Don‘t Underestimate the Utility of Shame

The modern social justice movement is very concerned about shaming, particularly with “slut shaming” and “fat shaming,” i.e. behaviour that makes people ashamed of sexual promiscuity and obesity. Two notions seem to be contained in the vehement opposition to slut shaming and fat shaming. First, that there is nothing wrong with promiscuity and obesity, and second, that shaming itself is wrong. I won’t address the first objection here, although much could be said about it, and will instead focus on on the second, which is more widely held in today’s society.

Shame is a deeply unpleasant emotion, so evoking it in others should only be done with good reason. However, negative emotions serve important functions: pain helps us avoid injury, disgust helps us avoid disease, fear helps us avoid danger, hunger motivates us to eat, and shame motivates us to better ourselves and to avoid behaviours that are harmful to ourselves and others. While it is good to have nothing to be ashamed of, being shameless is not.

Shaming then is a powerful mechanism by which society can incentivise certain behaviours and disincentivise others. It is a tool which can be used for good or for ill. Shaming should not be employed against behaviour that is meritorious or harmless, but should be reserved for what is genuinely harmful. Shaming is particularly appropriate for harmful behaviour that isn’t bad enough to justify preventing it by violent means (which making it illegal would entail). For example I think it is quite appropriate to shame people for infidelity in relationships, and particularly in marriages, but I would not want to criminalise it.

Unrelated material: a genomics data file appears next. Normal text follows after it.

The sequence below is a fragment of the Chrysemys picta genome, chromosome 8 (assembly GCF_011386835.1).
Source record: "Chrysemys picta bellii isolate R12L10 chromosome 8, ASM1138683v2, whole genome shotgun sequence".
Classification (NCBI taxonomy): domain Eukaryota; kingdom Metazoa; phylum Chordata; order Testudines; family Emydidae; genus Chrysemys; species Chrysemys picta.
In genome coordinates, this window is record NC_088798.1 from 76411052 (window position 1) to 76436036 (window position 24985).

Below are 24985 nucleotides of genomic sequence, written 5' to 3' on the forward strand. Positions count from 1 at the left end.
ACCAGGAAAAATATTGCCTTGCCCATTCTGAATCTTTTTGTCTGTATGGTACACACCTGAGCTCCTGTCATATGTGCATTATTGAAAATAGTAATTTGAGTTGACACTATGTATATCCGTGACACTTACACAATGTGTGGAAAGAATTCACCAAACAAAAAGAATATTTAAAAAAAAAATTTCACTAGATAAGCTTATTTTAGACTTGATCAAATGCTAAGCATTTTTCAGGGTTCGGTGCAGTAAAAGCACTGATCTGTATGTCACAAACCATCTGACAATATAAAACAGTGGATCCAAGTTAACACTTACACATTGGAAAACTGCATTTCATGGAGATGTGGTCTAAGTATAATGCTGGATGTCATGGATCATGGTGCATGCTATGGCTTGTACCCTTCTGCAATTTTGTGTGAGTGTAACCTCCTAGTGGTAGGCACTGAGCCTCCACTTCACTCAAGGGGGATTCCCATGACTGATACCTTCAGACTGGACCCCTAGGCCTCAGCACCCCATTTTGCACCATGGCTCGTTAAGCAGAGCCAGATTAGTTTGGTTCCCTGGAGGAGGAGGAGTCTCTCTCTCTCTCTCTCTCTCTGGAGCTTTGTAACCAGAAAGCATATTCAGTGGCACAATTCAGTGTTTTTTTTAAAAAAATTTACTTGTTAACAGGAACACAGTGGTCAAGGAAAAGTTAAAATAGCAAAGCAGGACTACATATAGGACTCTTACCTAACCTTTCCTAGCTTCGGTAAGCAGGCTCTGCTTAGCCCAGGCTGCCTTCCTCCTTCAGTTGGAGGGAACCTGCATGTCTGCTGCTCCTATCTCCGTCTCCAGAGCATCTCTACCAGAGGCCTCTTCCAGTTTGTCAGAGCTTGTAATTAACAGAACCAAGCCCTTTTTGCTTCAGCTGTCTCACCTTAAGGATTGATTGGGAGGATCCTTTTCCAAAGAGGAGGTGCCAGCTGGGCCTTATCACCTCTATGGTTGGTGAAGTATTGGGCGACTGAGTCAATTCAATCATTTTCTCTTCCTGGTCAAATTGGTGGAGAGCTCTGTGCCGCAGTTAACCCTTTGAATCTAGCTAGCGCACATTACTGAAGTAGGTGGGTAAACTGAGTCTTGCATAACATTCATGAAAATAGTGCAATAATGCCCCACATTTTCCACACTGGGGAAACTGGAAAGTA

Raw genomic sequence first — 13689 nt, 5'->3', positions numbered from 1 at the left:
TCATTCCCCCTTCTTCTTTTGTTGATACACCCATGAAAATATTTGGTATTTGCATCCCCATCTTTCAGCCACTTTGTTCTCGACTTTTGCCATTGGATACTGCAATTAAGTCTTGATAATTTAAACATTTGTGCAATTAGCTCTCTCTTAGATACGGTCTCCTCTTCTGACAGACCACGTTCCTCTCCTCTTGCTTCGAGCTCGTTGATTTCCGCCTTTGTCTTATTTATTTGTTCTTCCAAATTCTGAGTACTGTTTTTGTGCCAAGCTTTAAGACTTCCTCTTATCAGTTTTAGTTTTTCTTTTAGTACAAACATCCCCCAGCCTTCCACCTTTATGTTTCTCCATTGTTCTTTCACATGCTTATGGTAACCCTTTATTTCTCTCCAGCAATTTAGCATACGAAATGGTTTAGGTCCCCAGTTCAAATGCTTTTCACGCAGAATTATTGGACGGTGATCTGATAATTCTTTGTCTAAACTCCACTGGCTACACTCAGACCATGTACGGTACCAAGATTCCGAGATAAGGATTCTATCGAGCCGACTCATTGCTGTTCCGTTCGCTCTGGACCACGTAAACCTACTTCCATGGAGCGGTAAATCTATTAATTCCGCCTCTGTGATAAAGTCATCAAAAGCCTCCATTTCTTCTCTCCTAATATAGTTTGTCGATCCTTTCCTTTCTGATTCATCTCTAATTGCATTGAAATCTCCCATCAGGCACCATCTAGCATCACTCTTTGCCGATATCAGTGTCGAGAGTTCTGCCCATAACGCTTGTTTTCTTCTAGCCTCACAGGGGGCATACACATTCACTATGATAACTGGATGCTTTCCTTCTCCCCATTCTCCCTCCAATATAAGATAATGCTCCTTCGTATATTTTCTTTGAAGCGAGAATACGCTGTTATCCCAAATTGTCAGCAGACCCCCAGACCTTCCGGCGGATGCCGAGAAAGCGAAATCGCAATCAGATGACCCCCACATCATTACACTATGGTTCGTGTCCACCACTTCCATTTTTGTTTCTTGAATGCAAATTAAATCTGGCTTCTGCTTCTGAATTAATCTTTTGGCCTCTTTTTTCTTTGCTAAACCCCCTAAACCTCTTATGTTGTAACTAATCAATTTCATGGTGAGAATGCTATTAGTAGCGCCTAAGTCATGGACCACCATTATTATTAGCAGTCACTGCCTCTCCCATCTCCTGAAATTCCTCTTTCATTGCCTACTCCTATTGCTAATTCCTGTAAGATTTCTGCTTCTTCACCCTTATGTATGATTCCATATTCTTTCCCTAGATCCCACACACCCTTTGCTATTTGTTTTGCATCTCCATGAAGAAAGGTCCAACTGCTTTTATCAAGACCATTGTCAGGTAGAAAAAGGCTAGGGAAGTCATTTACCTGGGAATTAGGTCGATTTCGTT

Shame is also, it seems to me, a vital ingredient of a functional welfare system. If people are ashamed to live off public assistance, unemployment will be more psychologically damaging, but there will also be a very strong incentive to find a new job. Remove the element of shame and low-skilled unemployed people have little incentive to look for work. After all, in many First World countries, people living on benefits have almost the same net income as low-wage workers when all benefits, subsidies, and taxes have been accounted for. For reasons that are beyond the scope of this post, I’d ideally like to get rid of governmental welfare systems altogether, but as long as we are stuck with them, the only way to make them work tolerably well is to shame people who take advantage of them. If the stigma attached to being on welfare ever disappears, I believe they will collapse in short order.

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